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2007 Lincoln MKZ – What A Difference A (Model) Year Makes

For 2006 Lincoln got its own version of Ford’s latest mid-size sedan the Fusion. With specific sheetmetal at both ends and a unique interior the shortest car to ever carry a Lincoln badge was dubbed the Zephyr. A name for Lincoln’s illustrious past, the original Zephyrs were more modern than the KB-Series the company had been offering. They were also far more affordable carrying sticker prices a fraction of the essentially hand-built KBs.
While the latest Zephyr didn’t carry quite the same type of pricing relative to a Town Car, it did share the original Zephyr’s mission of bringing new customers to Lincoln. And while the new Zephyr sold beyond many people’s (and Lincoln’s own) expectations, a bit of Town Car style old-think found its way into the 2006 model… specifically its chassis setup. Timing constraints meant the Zephyr would have to carry over the entire drivetrain from the Fusion. This meant a modern but workmanlike 221HP 3.0L V6 and a pleasant Aisin-sourced 6-speed automatic gearbox. The Fusion’s front drive chassis was employed and received some minor, but as it turned out, rather unsettling tuning. Somebody decided that since the Zephyr was going to be a Lincoln it should ride like one. But apparently this was interpreted to mean Town Car rather than “Lincoln.” Compared to the original donor vehicle the Zephyr was softer with a far more “floaty” ride than the Fusion. The Zephyr was also shod with a V-rated “ride tire.” Biased for comfort and low-tread noise over adhesion, the Zephyr turned out to be a car better suited to riding in the passenger seat than sitting behind the steering wheel.

Charged with bringing some new blood into Lincoln, the Zephyr has been rejiggered into something different. Along with the mechanical makeover came a (slightly) bolder grille, and extra 500cc of engine displacement, an all-wheel-drive option and a new name… MKZ. There is no need to go into the thinking and rationale that has gone into Lincoln’s new naming strategy right now. As a matter of fact, the subject has been the meat for several blogs on this very website.


The new engine and AWD are both excellent improvements, but to put it bluntly, the 263HP 3.5 would make MKZ a real turkey to drive if the knock-kneed chassis went untouched from the Zephyr. This was something that wasn’t lost on the ride and handling engineers that were responsible for the car. A major retuning effort concentration of springs, shocks, bushings, bars and, maybe most importantly, the tires. Still the same 225/50 size as the Zephyr’s seventeen-inch tires, the new ones (still VR rated) are designed deliver grip and steering precision over pure hedonistic comfort. The result is a car that is far more at home on two-lane roads where corners are the order of the day.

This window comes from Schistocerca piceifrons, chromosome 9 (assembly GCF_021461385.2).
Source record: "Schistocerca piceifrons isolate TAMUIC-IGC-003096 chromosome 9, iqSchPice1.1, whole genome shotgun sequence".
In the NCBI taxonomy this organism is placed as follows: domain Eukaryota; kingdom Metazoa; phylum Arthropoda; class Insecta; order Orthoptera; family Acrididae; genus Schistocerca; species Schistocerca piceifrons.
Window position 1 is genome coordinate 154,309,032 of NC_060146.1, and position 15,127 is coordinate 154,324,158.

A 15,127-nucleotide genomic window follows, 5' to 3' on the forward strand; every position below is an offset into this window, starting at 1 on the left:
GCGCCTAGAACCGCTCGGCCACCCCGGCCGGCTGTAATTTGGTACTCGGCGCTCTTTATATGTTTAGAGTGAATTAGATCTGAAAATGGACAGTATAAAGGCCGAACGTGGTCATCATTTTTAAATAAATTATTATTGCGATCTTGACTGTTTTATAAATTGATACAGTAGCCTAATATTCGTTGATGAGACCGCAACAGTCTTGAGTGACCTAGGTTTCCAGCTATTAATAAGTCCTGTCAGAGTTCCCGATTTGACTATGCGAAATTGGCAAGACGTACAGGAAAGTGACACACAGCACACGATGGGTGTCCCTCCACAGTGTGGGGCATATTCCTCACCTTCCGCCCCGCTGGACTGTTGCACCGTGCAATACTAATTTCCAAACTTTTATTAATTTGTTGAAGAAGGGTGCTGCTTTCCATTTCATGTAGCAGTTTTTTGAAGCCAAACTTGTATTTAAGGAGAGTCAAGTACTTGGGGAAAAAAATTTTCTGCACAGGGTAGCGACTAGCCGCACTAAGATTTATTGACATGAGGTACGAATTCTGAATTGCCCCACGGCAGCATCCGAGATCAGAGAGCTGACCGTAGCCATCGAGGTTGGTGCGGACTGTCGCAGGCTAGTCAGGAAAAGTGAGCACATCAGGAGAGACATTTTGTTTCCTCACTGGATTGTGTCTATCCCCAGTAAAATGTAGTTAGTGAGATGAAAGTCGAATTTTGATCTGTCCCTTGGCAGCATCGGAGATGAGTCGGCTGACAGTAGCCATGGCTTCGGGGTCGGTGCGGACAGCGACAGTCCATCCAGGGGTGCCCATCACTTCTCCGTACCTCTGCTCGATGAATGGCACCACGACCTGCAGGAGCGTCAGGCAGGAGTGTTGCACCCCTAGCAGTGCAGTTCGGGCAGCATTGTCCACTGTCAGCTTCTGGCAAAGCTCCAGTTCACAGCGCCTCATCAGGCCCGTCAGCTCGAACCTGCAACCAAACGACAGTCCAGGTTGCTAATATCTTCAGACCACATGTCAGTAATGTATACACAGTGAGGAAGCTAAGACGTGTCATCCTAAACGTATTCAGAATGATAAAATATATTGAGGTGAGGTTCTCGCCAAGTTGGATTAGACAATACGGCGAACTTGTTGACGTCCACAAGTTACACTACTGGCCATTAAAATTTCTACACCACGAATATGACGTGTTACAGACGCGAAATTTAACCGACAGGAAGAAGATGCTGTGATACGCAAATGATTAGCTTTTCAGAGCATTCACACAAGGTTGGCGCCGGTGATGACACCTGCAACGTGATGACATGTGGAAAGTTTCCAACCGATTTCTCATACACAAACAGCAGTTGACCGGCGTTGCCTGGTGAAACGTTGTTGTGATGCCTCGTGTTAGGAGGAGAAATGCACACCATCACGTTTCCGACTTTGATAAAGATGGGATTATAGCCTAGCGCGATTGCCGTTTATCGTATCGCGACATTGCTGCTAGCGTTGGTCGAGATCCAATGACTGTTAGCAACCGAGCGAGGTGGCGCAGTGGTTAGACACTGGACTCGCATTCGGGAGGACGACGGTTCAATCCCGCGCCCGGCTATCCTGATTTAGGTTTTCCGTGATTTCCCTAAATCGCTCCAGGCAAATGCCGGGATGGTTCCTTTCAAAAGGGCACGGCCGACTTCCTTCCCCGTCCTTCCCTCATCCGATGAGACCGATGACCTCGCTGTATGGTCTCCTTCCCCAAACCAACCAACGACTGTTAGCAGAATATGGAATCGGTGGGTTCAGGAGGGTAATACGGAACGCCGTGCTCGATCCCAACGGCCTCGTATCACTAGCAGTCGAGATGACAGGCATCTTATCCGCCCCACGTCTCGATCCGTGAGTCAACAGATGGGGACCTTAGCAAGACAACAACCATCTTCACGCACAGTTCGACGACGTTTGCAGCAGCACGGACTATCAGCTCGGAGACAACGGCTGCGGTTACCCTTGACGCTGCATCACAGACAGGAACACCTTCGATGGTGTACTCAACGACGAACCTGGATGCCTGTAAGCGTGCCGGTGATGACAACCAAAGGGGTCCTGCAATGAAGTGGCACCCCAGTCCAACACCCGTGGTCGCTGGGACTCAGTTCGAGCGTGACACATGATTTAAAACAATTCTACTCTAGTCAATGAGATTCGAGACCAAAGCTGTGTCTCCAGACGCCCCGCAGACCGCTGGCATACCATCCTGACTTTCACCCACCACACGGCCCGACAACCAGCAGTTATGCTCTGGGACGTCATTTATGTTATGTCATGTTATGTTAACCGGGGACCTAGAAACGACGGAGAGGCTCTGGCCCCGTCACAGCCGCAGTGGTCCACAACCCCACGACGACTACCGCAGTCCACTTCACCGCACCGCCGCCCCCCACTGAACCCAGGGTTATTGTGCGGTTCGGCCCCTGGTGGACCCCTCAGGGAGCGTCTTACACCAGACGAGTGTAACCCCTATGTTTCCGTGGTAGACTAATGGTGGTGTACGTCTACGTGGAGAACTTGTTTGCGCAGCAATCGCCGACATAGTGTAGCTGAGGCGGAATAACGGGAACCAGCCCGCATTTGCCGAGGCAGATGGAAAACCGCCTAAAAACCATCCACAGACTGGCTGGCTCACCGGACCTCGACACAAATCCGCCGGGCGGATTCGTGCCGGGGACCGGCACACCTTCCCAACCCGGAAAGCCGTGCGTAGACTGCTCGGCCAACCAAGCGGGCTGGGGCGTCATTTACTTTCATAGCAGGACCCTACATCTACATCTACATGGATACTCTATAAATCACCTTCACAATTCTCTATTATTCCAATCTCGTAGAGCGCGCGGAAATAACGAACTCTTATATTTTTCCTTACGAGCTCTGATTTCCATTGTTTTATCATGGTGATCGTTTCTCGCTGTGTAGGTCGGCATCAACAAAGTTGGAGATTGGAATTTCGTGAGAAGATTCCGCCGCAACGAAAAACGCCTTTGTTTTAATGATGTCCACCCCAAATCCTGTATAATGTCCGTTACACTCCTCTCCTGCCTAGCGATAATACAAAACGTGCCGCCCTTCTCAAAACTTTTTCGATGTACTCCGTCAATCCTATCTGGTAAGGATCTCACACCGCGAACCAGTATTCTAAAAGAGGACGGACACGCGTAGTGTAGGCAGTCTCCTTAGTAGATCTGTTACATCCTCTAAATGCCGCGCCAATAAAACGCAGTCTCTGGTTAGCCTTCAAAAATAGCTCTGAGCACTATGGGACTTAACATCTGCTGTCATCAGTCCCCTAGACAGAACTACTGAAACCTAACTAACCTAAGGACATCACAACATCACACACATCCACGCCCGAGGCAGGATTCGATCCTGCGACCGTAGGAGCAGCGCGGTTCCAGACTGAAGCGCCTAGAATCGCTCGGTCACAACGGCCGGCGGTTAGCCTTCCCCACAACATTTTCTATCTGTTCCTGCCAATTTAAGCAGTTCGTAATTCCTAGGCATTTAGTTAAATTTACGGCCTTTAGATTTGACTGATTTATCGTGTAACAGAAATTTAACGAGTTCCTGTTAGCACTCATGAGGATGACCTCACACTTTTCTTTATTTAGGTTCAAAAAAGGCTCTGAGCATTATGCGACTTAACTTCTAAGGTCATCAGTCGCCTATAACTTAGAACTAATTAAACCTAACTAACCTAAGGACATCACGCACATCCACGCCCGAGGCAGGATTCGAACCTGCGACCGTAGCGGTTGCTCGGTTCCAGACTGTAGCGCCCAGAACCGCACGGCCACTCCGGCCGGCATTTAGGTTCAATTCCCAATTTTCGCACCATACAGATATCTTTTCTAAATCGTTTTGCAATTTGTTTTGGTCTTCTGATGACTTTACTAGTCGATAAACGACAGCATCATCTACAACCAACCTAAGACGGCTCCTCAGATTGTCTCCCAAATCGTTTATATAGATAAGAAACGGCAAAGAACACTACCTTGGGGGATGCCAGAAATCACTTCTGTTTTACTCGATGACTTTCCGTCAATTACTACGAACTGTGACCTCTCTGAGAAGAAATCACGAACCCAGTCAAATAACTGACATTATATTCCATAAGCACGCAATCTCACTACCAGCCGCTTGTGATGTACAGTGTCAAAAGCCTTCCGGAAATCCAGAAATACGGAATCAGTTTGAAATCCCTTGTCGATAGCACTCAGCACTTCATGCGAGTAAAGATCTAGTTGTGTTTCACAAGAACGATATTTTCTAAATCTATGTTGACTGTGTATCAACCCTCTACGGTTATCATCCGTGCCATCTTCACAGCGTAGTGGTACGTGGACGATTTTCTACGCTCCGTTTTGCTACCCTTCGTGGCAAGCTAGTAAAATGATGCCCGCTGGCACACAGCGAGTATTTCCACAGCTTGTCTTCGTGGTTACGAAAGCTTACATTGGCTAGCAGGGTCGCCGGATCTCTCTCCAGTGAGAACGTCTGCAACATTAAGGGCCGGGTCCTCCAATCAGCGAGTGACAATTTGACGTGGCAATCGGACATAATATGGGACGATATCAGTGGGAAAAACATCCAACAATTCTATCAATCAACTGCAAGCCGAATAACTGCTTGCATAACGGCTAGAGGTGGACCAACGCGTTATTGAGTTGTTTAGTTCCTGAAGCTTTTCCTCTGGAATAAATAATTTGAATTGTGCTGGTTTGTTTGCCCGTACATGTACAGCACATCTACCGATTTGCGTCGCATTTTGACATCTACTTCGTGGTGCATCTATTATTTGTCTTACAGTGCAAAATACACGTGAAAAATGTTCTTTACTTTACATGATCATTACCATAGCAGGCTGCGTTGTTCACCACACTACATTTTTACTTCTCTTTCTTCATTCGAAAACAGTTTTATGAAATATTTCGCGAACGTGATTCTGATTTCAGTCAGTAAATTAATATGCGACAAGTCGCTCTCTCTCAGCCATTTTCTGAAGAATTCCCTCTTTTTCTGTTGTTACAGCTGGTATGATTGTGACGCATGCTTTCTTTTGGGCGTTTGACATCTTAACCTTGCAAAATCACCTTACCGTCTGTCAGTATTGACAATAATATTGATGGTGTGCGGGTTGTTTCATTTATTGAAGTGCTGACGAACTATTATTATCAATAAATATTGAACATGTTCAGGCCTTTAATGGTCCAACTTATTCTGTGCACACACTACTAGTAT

For the model’s media launch, Lincoln had curiously selected a route that took the cars up the infamous “Tail of the Dragon.” A stretch of U.S. 129 that crosses Deals Gap at the Tennessee/North Carolina border, the road is a stunning collection of twists, rises and descents that promise to captivate the most demanding drivers. On the Dragon, the AWD MKZ managed the road well. To be sure, it’s no sports car but the smallest Lincoln purported itself as well as a number of comparably sized performance sedans. If you think of something like a 3.2L Audi A4 with Quattro, you’d not be too far off the mark. The car’s “needs work” list is pleasingly short with brakes better suited to aggressive driving and a new transmission gear selector setup that allows full use of the car’s six forward gears pretty much it. Knee-capped by an infuriating transmission selector quadrant that does not allow full and proper use of the otherwise outstanding 6-speed automatic, there were times during the descent of the Dragon when it was a physical impossibility to select the proper gear. Here the MKZ has been victimized by some mindless cost-cutting that happened during the development of the Fusion. This is the automotive equivalent of the old “Sins of the Father” adage and has never been more applicable.

So while shifter and brakes are in need of improvement for anybody that has more than a passing interest in flinging a machine through the twisties. the MKZ is still a significant improvement over its better-named predecessor.
After all, being a U.S. made Audi A4 ain’t all bad.


For the most part, Mr. “JNORMAN” Hall is right on target in his assessment of the MKZ (uh, it’s difficult not to hesitate and sort out the names when discussing these vehicles – MKX?, hesitate, MKZ? Oh, yeah the “X” is the Crossover SUV). Having driven the same route a day later with USA Today’s intrepid auto reporter Jim Healey, we found that the brakes could be a shade more competent and that the shifter could be made to work pretty well. But the shifter logic took explaining by Ford’s Chief Vehicle Engineer Jim Baumbick. First, Ford contends that most folks really don’t need or really want a shiftable automatic (i.e. a Tiptronic-like device). AutoPacific‘s research confirms that most folks will use this feature for a week or two and then leave the tranny in Drive for the rest of its life. This, however, does not satisfy an enthusiastic driver like AutoPacific’s Jim Hall. He finds the lack of a shiftable automatic unacceptable. But, in reality, the shift logic (as explained by Baumbick) in the MKZ probably would satisfy even Hall if the logic had been explained. Won’t go into it here, but MKZ’s automatic will satisfy all but the most berserk Lincoln drivers. And, realize that the automotive media (like the political press) has somewhat of a herd mentality. If one guy says it’s true, then it must be.
Read Jim Hall’s opinion. Read my counterpoint. Drive the MKZ. Make your decision. Probably is not a deal breaker.

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